The young man tried to reassure her. "It's not that bad. And it wasn't the FBI who did this. It was an old partner taking care of some unfinished business. It's okay, don't worry. I am glad that I'm still able to sit here together with you - taking the course of the day into consideration."

Then he told both his friends about the trip to the state penitentiary that day and his handler's sudden change of mind. Mozzie was puzzled.

"Are you telling me that you actually trust the suit?" he asked.

Neal denied this categorically. "Trust and Feds are mutually exclusive," he insisted. "I can't trust anyone in the FBI. But maybe they are, I don't know, fair? At least that's something I can work with."

Mozzie looked doubtful. According to his experience, a fair-minded FBI agent had yet to be born...

June was worried, too. Even though her tenant had tried to reassure her, she knew from her life with Byron that old partners could be dangerous, and she didn't understand the FBI's intentions either. She sighed when she thought back. Every time Byron had left the house for a job or a meeting she felt bad and worried whether he would return at all, and what state he would be in if he did. Even though she knew Neal only for a short while, she already cared about him. And caring for a criminal wasn't good for your own peace of mind...

... Wednesday ...

The next morning brought bad news. Neal was sitting at his desk and watching Diana talk to Peter in his office. Diana seemed concerned and Agent Burke looked outright furious.

When she finally came downstairs, Diana revealed to Neal what she had just told her boss. "Hagen is leaving the country," she said. "He booked a flight through a private charter company in Barcelona for the 19th."

Now the consultant understood why his handler appeared so angry. There was only one week left. Seeing him must've tipped Hagen off. Damn it. Neal tried to assess the situation and find a way to cope. Obviously, Peter Burke was mad at him. If they hadn't gone to the church and met Hagen, he wouldn't have found out that someone was on his trail. Trying to pretend as though it wasn't his fault wouldn't work well with Peter. The con man decided that it would be a better strategy to let the agent lay all the blame on his CI. Performing an act of contrition and promising to do better next time might appease the FBI man. He hoped that his handler wouldn't see him as a useless liability after this disaster.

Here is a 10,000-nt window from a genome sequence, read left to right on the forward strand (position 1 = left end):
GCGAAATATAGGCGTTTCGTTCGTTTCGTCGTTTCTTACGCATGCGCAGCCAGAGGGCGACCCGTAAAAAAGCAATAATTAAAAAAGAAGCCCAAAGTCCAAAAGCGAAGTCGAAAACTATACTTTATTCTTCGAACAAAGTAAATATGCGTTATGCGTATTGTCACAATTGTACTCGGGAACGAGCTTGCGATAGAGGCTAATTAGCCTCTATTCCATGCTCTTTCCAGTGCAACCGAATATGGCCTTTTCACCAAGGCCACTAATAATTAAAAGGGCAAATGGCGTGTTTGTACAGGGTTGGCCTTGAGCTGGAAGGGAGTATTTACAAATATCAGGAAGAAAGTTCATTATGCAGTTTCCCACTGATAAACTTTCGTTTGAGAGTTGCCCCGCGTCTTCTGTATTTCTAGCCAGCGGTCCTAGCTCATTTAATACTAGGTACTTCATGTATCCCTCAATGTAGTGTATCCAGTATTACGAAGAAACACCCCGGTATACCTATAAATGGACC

He went to face the man who had the power to decide his fate.

"Peter, Diana told me about Hagen," he said. "I am so sorry. It was such a stupid idea to visit the church. I should have known better. I promise next time I will leave the decisions up to you."

Peter Burke stared at him. Apparently, he wasn't appeased at all. In fact, it seemed he was even more upset.

"Caffrey, on this team I'm still the one who makes the decisions. Sorry to break the news to you. It was my decision to go there. I liked your idea and knew the risks and I have to take the responsibility for anything that goes wrong. You came up with the idea, but I decided to actually go there."

Neal was perplexed. "Oh. But you are mad at me."

His handler began to understand. "Being mad at you is my normal state of mind," he said. "I am no more mad at you now than at any other given time. I am angry that we gave Hagen an edge. I hate the thought of losing the suspect. Once he's off to Spain, I won't catch the Dutchman for a very long time. I am not looking for a scapegoat, but for a solution to the case." He looked his consultant right in the eyes and sighed. "We have one week to connect him to the forged bond. If we lose him on the 19th ... Neal, if we lose him, you're back in. I can't save you."

The CI was stunned. He'd never met someone like Burke before. He'd conned a lot of people in his life into liking him, but he could tell that the agent wasn't overly fond of him, and he hadn't been an advocate for the deal the FBI had cut either. And still he acted in Neal's best interest and didn't jump on the first chance to get rid of him.

... The same evening ...

It was already dark outside. Neal had spent the evening with Mozzie, trying to get some intel from old street contacts. If someone was trying to forge hundreds of Spanish bonds, he must have set up a printing press somewhere and got ahold of ink and fusing materials. They must have left a mark.

But he made sure to be home well before 10 p.m. The con man was surprised when June knocked on his door.

"Neal, there was a delivery for you just a moment ago. Here you are!"

She handed him a big manila envelope. His address was written on the outside, but there was no information regarding the sender. He gave her a smile. "Thanks, June."

Neal waited until he was alone to open the envelope. He pulled out a piece of paper and read the message on it: "I've thought about our conversation. I guess you need additional incentive to make up your mind. I really miss my painting, and I guess you will soon understand how much it hurts to lose something precious. W."

There was a photo included in the envelope as well. Neal's stomach turned when he took a look at the picture. It was June, sitting on a bench at the Riverside Park and watching her granddaughter playing soccer. In the middle of her chest was a red dot from a sniper rifle.

... to be continued

AN:

Thanks for all your inspiring reviews. Without giving away too much away I can promise you that Peter won't stay so mean and distant. But he'll need his time.

As for this chapter: Thanks to VoicesInTheWind for reviewing this chapter. I can't tell how glad I am for her help.